In the lead up to Social Workers’ Day, social work new entrant Isabelle Yip shares her experience working with persons with disabilities in SPD to improve their quality of life.
In these seven months as a new social worker, I have observed various barriers that could impact the ability for a person with disability to achieve a better quality of life, and they could arise from discrimination or social inequality. For example, the lack of accessible facilities makes it challenging for individuals with mobility issues to navigate the community and access essential services independently. Persons with disabilities may also face barriers to employment and limited accessibility in the workplace, and thereby affecting their financial independence.
Therefore, developing the self-confidence and the know-how to access resources for persons with disabilities so that they can live more independently are key components of a social worker’s role. The goal, however, is to support those with disabilities to achieve a better quality of life.
According to the World Health Organisation, quality of life refers to the overall wellbeing and satisfaction that individuals experience in various aspects of their lives. It encompasses physical health, mental and emotional wellbeing, social relationships and other factors that contribute to a sense of fulfillment and happiness.
In general, a high quality of life is characterised by good physical health, emotional stability, meaningful relationships, financial security, a sense of purpose or direction, and access to resources that support personal growth and wellbeing.
For instance, we have encouraged clients to tap on the Temasek Trust CDC Lifelong Learning Enabling Fund to learn new skills and knowledge. Through this funding, clients were able to attend courses that they are interested in or learn a skill that would benefit them in their work. Hence, social workers provide resources for clients to empower them in building confidence and self-esteem, while linking them up with services that would benefit them.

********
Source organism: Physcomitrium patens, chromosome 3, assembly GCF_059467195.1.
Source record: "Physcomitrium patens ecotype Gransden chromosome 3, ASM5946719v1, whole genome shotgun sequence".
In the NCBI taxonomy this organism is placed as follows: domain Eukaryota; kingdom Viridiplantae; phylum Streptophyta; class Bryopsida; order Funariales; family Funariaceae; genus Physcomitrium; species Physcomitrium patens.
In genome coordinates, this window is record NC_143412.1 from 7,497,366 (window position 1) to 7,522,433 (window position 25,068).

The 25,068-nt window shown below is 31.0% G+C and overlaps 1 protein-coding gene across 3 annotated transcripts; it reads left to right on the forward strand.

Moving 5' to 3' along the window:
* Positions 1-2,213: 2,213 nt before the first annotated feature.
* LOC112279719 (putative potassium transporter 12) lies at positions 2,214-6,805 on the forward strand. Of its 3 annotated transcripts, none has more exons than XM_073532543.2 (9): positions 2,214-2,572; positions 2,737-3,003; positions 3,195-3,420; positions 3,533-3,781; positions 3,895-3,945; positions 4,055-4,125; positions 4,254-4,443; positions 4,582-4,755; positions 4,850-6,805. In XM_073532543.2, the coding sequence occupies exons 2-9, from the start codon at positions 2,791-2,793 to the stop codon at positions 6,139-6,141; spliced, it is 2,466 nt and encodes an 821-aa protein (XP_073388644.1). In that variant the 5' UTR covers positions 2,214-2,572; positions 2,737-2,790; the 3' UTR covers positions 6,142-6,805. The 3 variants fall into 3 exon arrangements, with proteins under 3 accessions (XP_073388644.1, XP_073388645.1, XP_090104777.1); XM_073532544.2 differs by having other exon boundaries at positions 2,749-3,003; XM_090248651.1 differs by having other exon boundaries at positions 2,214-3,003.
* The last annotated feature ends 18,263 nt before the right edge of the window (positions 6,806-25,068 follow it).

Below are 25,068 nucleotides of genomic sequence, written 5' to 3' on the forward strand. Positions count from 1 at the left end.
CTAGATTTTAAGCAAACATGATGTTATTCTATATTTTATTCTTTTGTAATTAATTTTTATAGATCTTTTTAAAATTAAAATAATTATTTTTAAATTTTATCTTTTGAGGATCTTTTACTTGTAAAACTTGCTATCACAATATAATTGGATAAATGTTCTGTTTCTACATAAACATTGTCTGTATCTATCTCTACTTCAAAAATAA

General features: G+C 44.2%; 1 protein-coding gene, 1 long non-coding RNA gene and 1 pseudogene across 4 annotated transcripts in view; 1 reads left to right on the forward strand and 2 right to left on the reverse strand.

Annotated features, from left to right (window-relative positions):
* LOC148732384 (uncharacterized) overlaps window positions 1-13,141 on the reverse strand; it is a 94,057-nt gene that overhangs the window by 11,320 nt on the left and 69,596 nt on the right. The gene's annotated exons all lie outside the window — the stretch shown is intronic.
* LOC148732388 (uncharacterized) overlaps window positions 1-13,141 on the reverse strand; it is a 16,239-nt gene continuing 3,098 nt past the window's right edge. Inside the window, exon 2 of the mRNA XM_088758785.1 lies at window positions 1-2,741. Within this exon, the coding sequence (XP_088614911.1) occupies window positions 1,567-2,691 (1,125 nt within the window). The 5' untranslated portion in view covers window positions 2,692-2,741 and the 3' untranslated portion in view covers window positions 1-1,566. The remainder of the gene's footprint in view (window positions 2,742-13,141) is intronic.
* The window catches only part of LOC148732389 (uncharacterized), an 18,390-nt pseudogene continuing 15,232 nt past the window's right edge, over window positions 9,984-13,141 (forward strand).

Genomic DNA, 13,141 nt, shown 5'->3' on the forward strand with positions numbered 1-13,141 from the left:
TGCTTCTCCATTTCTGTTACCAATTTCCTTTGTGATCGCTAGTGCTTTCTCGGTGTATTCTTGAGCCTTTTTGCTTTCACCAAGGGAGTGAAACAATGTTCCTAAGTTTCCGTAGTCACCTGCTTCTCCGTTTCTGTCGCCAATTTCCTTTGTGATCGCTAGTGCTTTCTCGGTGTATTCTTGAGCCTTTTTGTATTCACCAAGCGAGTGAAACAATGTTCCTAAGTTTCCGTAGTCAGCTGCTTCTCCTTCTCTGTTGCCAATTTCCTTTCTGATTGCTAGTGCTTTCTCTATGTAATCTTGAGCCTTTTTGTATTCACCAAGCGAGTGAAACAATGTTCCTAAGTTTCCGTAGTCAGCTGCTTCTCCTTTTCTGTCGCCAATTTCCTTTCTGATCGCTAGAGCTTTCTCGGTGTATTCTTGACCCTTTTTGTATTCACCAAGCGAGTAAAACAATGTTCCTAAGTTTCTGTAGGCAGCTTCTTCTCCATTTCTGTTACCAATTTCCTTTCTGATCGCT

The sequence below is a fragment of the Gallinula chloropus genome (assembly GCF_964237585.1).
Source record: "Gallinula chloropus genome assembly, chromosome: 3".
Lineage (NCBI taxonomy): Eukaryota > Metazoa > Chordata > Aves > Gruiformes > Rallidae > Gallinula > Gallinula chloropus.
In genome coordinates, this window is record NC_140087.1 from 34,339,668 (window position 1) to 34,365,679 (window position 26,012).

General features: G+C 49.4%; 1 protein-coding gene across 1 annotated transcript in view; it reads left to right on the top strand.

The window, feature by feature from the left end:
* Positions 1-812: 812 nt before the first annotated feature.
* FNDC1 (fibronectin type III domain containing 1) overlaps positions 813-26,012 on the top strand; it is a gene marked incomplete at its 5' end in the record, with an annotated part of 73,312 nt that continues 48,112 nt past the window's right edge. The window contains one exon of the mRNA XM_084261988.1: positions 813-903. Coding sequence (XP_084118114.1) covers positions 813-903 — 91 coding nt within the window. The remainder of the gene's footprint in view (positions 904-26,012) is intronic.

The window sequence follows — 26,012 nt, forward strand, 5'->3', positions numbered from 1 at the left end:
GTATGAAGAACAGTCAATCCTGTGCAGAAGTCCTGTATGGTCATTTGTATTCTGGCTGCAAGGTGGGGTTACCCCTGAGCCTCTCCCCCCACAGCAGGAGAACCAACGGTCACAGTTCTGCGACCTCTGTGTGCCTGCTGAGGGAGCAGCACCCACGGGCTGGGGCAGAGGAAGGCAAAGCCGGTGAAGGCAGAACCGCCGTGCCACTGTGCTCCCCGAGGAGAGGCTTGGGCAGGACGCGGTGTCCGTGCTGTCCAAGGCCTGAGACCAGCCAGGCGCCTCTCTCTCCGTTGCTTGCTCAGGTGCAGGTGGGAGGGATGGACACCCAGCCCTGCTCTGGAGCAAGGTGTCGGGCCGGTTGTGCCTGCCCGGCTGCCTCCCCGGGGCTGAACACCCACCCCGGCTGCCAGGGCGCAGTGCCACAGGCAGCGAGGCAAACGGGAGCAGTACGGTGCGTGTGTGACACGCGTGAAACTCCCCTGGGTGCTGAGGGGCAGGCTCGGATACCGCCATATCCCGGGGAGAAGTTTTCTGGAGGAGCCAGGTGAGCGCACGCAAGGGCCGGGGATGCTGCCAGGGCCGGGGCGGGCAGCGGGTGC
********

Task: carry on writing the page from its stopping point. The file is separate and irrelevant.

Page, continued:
The social workers in SPD also administer programmes such as Take-A-Break to allow caregivers to have personal time for themselves and relieve their caregiving duties. A few caregivers whom I am supporting have benefitted from this programme as they were given the time to do personal shopping, recuperate at home after a long day of work, and spend more time with their loved ones and friends. As such, social workers implement programmes not only for clients, but caregivers as well to enhance their quality of life through improved mental health when they engage in activities that bring them joy.
When working with persons with disabilities, my colleagues and I adopt a strengths-based approach. This means focusing on our clients’ existing resources and capabilities to promote wellbeing and positive outcomes. We also adopt a client-centred approach, where we discuss with them their goals and values when developing plans and interventions.
Based on psycho-social assessments, we develop individualised plans and interventions with the aim of improving our clients’ quality of life. These may include connecting them with community resources, providing counselling, advocating for policy changes that promote social justice, or addressing issues related to their physical or mental health.
Social workers strive to address systemic barriers that may limit clients’ ability to achieve a higher quality of life, while also empowering clients and caregivers to promote their autonomy. I used to think that social workers are “problem-solvers” for our clients’ issues, but I’ve come to realise that may not be sustainable in the long-term. Empowering clients to pick up skills to seek their own resources may be more effective. The old saying rings so true: “Give them a fish and they eat for a day. Teach them to fish and they can eat for a lifetime.”
While much have been done to remove barriers that inhibits a person with disability from getting out of the house or participating in mainstream society, it is our responsibility as social workers and fellow Singaporeans to advocate for systemic and attitudinal changes so that people with disabilities among us could live and thrive in the community.